April 15th, 2010 at 4:01 pm

those were the days when you need to grate coconut using the grater. i remember doing that as a child growing up in Island Park, Penang.

just love your recipe, one of these weekend i will make an effort to try.

kekeke…. just bought pulut inti when i was out for lunch earlier for tea!

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Nancy Cheong

May 9th, 2010 at 8:08 am

Greetings from Perth, WA. For a M’sian who spent 15 years in Canada and then moved down under a year ago, I am amazed at the abundance of Asian pastes and ingredients here. I tried the ever so easy Kueh Bengka reciepe and totally blown away at how cheap it is to make it – especially how much liquid is in the batter. Came out nice but a little too sweet. Not as yellow – which makes me wonder if the grated, frozen Cassava from Vietnam has been mixed with something else.. Thanks for the recipes. Next in line ..the yummy Yam cake. Read the title ‘easy recipes’ and I was an immediate fan. Keep posting the recipes..to keep us in touch with our roots, while away from ‘home’.

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madamkwong

May 9th, 2010 at 8:39 am

Hi Nancy, great to “hear” that you’ve made the kuih bengka successfully. Yes, the Asian ingredients are abundance here in Australia. They are increasingly available. Thanks for visiting the blog. Keep me posted with your Yam cake.

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Ann

May 17th, 2010 at 12:44 am

Hi Madam Kwong, thanks for your Kuih Bengka recipe. I have tasted a version which is steamed instead of baked. Can this recepi used for steaming as well? Thanks.

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madamkwong

May 17th, 2010 at 5:03 pm

Hi Ann,

I’ve not tried steamed bengka but it can be done. Try 45 minutes first to see whether it is cooked. If not, cook a further 15 minutes. Good luck~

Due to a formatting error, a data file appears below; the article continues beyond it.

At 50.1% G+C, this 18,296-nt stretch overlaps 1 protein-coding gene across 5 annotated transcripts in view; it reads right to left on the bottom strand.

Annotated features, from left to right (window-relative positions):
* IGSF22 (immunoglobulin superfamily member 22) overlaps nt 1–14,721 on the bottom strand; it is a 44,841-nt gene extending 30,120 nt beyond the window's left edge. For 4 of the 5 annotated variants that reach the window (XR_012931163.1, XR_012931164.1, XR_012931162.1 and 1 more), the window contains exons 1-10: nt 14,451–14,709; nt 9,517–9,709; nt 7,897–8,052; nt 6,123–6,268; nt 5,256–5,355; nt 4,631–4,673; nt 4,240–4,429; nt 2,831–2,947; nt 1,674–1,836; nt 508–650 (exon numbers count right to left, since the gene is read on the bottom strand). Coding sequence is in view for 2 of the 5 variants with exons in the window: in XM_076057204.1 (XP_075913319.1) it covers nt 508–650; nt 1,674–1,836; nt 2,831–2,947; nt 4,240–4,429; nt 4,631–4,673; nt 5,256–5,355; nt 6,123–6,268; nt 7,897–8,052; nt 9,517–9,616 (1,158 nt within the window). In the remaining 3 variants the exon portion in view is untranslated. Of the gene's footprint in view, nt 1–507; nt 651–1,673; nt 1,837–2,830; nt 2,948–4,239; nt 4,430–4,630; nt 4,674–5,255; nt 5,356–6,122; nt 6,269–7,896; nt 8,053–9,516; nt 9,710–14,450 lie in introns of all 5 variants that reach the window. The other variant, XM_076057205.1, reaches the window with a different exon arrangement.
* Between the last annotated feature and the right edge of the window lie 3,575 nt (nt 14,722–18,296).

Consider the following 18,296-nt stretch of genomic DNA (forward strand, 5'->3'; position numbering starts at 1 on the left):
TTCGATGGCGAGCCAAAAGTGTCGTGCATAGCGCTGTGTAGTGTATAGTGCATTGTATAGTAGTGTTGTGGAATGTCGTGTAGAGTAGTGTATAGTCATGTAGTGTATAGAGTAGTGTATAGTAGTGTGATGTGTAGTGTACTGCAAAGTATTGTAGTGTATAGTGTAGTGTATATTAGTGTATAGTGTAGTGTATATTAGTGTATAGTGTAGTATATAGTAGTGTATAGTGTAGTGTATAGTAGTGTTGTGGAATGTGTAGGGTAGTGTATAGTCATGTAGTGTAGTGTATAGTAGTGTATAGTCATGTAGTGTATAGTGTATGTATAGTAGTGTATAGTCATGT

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Nancy

June 2nd, 2010 at 5:30 pm

Madam Kwong,
My Yam cake went well too. I must say I am not the type to use exact measurements (can you post measurement by cups?) nor use the exact type flour (tell me, the difference between Mung bean flour, rice and regular flour – can I inter change – with whatever I have in the pantry?) but I got it done right the second time. Being a commercial baker in North America for 15 years have improved my ‘agak-agak’ sensors pretty well, haha. Ask me bread and I can bake you a chunky cheese bread in no time! And oh, those thick sliced chunky cheese toast ..to die for. Anyway, there you go – my update on Yam cake. I also applied similar techniques on the ‘lobak kou’ (couldn’t find the recipe) but the batter was way too watery. Made some corrections but over cooking it made it bitter. Oh well, I’ll try something else soon. Oh yes, I tried the kueh lapis and mm, not bad. However, I heard some large food manufacturers avoided red food coloring for its possible link to some health problems – so I decided not to use coloring but instead, melted dark brown sugar (which tasted like gula Melaka). Cheers.

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jenny

March 2nd, 2013 at 3:22 pm

Hi Mdm Kwong your Nayonya Kuih Bengka looked really yum. I wonder if you know where to get the coconut scraper in Melbourne thanks.